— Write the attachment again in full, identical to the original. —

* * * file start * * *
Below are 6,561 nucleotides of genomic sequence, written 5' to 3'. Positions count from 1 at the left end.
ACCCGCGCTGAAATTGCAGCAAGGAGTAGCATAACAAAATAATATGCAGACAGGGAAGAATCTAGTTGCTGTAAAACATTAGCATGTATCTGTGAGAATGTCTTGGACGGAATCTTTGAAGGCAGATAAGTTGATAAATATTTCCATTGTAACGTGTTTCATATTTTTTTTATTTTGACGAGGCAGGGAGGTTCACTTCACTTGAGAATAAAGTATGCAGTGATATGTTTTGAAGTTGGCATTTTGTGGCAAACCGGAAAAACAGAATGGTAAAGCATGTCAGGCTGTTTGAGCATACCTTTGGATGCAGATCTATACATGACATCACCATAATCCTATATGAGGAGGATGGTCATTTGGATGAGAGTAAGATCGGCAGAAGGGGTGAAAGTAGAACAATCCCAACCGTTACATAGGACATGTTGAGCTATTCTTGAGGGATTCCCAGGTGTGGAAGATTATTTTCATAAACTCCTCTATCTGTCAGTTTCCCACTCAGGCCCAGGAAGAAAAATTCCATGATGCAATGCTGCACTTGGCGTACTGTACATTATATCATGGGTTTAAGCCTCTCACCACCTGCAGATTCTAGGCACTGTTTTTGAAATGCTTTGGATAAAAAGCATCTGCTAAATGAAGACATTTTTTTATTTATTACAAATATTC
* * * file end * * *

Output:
Below are 6,561 nucleotides of genomic sequence, written 5' to 3'. Positions count from 1 at the left end.
ACCCGCGCTGAAATTGCAGCAAGGAGTAGCATAACAAAATAATATGCAGACAGGGAAGAATCTAGTTGCTGTAAAACATTAGCATGTATCTGTGAGAATGTCTTGGACGGAATCTTTGAAGGCAGATAAGTTGATAAATATTTCCATTGTAACGTGTTTCATATTTTTTTTATTTTGACGAGGCAGGGAGGTTCACTTCACTTGAGAATAAAGTATGCAGTGATATGTTTTGAAGTTGGCATTTTGTGGCAAACCGGAAAAACAGAATGGTAAAGCATGTCAGGCTGTTTGAGCATACCTTTGGATGCAGATCTATACATGACATCACCATAATCCTATATGAGGAGGATGGTCATTTGGATGAGAGTAAGATCGGCAGAAGGGGTGAAAGTAGAACAATCCCAACCGTTACATAGGACATGTTGAGCTATTCTTGAGGGATTCCCAGGTGTGGAAGATTATTTTCATAAACTCCTCTATCTGTCAGTTTCCCACTCAGGCCCAGGAAGAAAAATTCCATGATGCAATGCTGCACTTGGCGTACTGTACATTATATCATGGGTTTAAGCCTCTCACCACCTGCAGATTCTAGGCACTGTTTTTGAAATGCTTTGGATAAAAAGCATCTGCTAAATGAAGACATTTTTTTATTTATTACAAATATTC